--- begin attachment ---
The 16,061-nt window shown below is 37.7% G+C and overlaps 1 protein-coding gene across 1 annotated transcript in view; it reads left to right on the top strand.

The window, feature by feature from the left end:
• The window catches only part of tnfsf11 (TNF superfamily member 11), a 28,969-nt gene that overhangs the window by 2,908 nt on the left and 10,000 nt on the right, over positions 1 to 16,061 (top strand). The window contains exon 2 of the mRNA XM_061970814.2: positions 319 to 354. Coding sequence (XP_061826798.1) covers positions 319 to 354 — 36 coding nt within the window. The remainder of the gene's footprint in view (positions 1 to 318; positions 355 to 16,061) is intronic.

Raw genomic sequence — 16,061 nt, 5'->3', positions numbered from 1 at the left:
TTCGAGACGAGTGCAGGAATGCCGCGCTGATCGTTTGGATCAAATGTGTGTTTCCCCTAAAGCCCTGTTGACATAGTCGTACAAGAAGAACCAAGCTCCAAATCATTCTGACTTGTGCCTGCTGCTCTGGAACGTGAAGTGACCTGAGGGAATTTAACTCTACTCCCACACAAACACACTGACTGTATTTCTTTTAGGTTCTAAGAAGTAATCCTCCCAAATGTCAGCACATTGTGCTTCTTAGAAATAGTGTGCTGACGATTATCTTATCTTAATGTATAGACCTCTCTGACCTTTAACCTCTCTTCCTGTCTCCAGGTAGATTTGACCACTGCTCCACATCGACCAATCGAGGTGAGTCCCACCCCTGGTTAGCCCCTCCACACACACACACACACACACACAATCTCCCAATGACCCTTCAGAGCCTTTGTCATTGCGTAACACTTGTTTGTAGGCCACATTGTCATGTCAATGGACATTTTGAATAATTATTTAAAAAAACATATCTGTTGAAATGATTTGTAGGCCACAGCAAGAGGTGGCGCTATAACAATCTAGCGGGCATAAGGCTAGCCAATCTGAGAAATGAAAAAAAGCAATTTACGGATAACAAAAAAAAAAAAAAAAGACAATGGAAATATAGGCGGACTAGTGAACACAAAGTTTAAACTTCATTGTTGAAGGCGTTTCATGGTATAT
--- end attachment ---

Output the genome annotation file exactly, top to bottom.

The 16,061-nt window shown below is 37.7% G+C and overlaps 1 protein-coding gene across 1 annotated transcript in view; it reads left to right on the top strand.

The window, feature by feature from the left end:
• The window catches only part of tnfsf11 (TNF superfamily member 11), a 28,969-nt gene that overhangs the window by 2,908 nt on the left and 10,000 nt on the right, over positions 1 to 16,061 (top strand). The window contains exon 2 of the mRNA XM_061970814.2: positions 319 to 354. Coding sequence (XP_061826798.1) covers positions 319 to 354 — 36 coding nt within the window. The remainder of the gene's footprint in view (positions 1 to 318; positions 355 to 16,061) is intronic.

Raw genomic sequence — 16,061 nt, 5'->3', positions numbered from 1 at the left:
TTCGAGACGAGTGCAGGAATGCCGCGCTGATCGTTTGGATCAAATGTGTGTTTCCCCTAAAGCCCTGTTGACATAGTCGTACAAGAAGAACCAAGCTCCAAATCATTCTGACTTGTGCCTGCTGCTCTGGAACGTGAAGTGACCTGAGGGAATTTAACTCTACTCCCACACAAACACACTGACTGTATTTCTTTTAGGTTCTAAGAAGTAATCCTCCCAAATGTCAGCACATTGTGCTTCTTAGAAATAGTGTGCTGACGATTATCTTATCTTAATGTATAGACCTCTCTGACCTTTAACCTCTCTTCCTGTCTCCAGGTAGATTTGACCACTGCTCCACATCGACCAATCGAGGTGAGTCCCACCCCTGGTTAGCCCCTCCACACACACACACACACACACACAATCTCCCAATGACCCTTCAGAGCCTTTGTCATTGCGTAACACTTGTTTGTAGGCCACATTGTCATGTCAATGGACATTTTGAATAATTATTTAAAAAAACATATCTGTTGAAATGATTTGTAGGCCACAGCAAGAGGTGGCGCTATAACAATCTAGCGGGCATAAGGCTAGCCAATCTGAGAAATGAAAAAAAGCAATTTACGGATAACAAAAAAAAAAAAAAAAGACAATGGAAATATAGGCGGACTAGTGAACACAAAGTTTAAACTTCATTGTTGAAGGCGTTTCATGGTATAT